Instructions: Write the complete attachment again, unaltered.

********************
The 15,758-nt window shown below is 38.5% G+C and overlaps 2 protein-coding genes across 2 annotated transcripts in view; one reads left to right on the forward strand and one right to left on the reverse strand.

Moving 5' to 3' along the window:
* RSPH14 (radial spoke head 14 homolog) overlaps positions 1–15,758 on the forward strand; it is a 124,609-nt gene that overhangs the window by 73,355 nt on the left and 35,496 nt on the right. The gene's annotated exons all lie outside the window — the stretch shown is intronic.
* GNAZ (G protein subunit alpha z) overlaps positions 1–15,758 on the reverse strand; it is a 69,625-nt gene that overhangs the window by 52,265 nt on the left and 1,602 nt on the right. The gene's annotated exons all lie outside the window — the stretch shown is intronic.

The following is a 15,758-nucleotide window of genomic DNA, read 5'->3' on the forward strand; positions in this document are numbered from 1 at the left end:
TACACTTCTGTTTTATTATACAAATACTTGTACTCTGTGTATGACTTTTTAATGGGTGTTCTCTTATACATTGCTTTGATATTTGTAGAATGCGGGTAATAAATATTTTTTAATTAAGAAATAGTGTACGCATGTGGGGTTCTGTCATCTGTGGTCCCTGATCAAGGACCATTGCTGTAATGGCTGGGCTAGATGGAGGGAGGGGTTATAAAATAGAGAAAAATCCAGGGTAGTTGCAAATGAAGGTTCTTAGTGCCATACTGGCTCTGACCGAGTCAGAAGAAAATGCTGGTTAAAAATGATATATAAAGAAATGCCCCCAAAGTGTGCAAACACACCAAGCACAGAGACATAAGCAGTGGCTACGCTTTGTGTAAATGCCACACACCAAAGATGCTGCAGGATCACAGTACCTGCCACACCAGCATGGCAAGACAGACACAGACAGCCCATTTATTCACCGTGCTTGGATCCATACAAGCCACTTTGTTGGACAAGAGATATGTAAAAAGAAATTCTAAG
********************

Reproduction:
The 15,758-nt window shown below is 38.5% G+C and overlaps 2 protein-coding genes across 2 annotated transcripts in view; one reads left to right on the forward strand and one right to left on the reverse strand.

Moving 5' to 3' along the window:
* RSPH14 (radial spoke head 14 homolog) overlaps positions 1–15,758 on the forward strand; it is a 124,609-nt gene that overhangs the window by 73,355 nt on the left and 35,496 nt on the right. The gene's annotated exons all lie outside the window — the stretch shown is intronic.
* GNAZ (G protein subunit alpha z) overlaps positions 1–15,758 on the reverse strand; it is a 69,625-nt gene that overhangs the window by 52,265 nt on the left and 1,602 nt on the right. The gene's annotated exons all lie outside the window — the stretch shown is intronic.

The following is a 15,758-nucleotide window of genomic DNA, read 5'->3' on the forward strand; positions in this document are numbered from 1 at the left end:
TACACTTCTGTTTTATTATACAAATACTTGTACTCTGTGTATGACTTTTTAATGGGTGTTCTCTTATACATTGCTTTGATATTTGTAGAATGCGGGTAATAAATATTTTTTAATTAAGAAATAGTGTACGCATGTGGGGTTCTGTCATCTGTGGTCCCTGATCAAGGACCATTGCTGTAATGGCTGGGCTAGATGGAGGGAGGGGTTATAAAATAGAGAAAAATCCAGGGTAGTTGCAAATGAAGGTTCTTAGTGCCATACTGGCTCTGACCGAGTCAGAAGAAAATGCTGGTTAAAAATGATATATAAAGAAATGCCCCCAAAGTGTGCAAACACACCAAGCACAGAGACATAAGCAGTGGCTACGCTTTGTGTAAATGCCACACACCAAAGATGCTGCAGGATCACAGTACCTGCCACACCAGCATGGCAAGACAGACACAGACAGCCCATTTATTCACCGTGCTTGGATCCATACAAGCCACTTTGTTGGACAAGAGATATGTAAAAAGAAATTCTAAG